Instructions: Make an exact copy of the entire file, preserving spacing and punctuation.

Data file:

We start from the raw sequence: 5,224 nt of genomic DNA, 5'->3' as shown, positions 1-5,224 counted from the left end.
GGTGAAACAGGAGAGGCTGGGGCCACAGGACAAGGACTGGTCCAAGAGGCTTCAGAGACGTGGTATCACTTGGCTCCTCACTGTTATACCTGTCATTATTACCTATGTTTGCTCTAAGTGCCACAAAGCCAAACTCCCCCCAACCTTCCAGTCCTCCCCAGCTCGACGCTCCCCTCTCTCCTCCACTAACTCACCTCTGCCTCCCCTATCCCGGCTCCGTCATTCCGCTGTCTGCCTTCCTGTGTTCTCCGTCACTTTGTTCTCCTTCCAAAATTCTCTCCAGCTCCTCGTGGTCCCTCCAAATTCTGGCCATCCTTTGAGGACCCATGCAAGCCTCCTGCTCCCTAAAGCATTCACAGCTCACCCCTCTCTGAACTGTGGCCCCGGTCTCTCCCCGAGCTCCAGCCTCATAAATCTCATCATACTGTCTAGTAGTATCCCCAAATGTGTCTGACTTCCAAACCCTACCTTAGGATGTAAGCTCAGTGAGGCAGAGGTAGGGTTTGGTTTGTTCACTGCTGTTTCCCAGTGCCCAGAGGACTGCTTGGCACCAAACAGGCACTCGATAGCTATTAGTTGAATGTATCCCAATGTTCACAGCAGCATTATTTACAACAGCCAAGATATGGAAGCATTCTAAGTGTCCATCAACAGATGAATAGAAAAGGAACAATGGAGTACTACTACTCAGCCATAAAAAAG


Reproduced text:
We start from the raw sequence: 5,224 nt of genomic DNA, 5'->3' as shown, positions 1-5,224 counted from the left end.
GGTGAAACAGGAGAGGCTGGGGCCACAGGACAAGGACTGGTCCAAGAGGCTTCAGAGACGTGGTATCACTTGGCTCCTCACTGTTATACCTGTCATTATTACCTATGTTTGCTCTAAGTGCCACAAAGCCAAACTCCCCCCAACCTTCCAGTCCTCCCCAGCTCGACGCTCCCCTCTCTCCTCCACTAACTCACCTCTGCCTCCCCTATCCCGGCTCCGTCATTCCGCTGTCTGCCTTCCTGTGTTCTCCGTCACTTTGTTCTCCTTCCAAAATTCTCTCCAGCTCCTCGTGGTCCCTCCAAATTCTGGCCATCCTTTGAGGACCCATGCAAGCCTCCTGCTCCCTAAAGCATTCACAGCTCACCCCTCTCTGAACTGTGGCCCCGGTCTCTCCCCGAGCTCCAGCCTCATAAATCTCATCATACTGTCTAGTAGTATCCCCAAATGTGTCTGACTTCCAAACCCTACCTTAGGATGTAAGCTCAGTGAGGCAGAGGTAGGGTTTGGTTTGTTCACTGCTGTTTCCCAGTGCCCAGAGGACTGCTTGGCACCAAACAGGCACTCGATAGCTATTAGTTGAATGTATCCCAATGTTCACAGCAGCATTATTTACAACAGCCAAGATATGGAAGCATTCTAAGTGTCCATCAACAGATGAATAGAAAAGGAACAATGGAGTACTACTACTCAGCCATAAAAAAG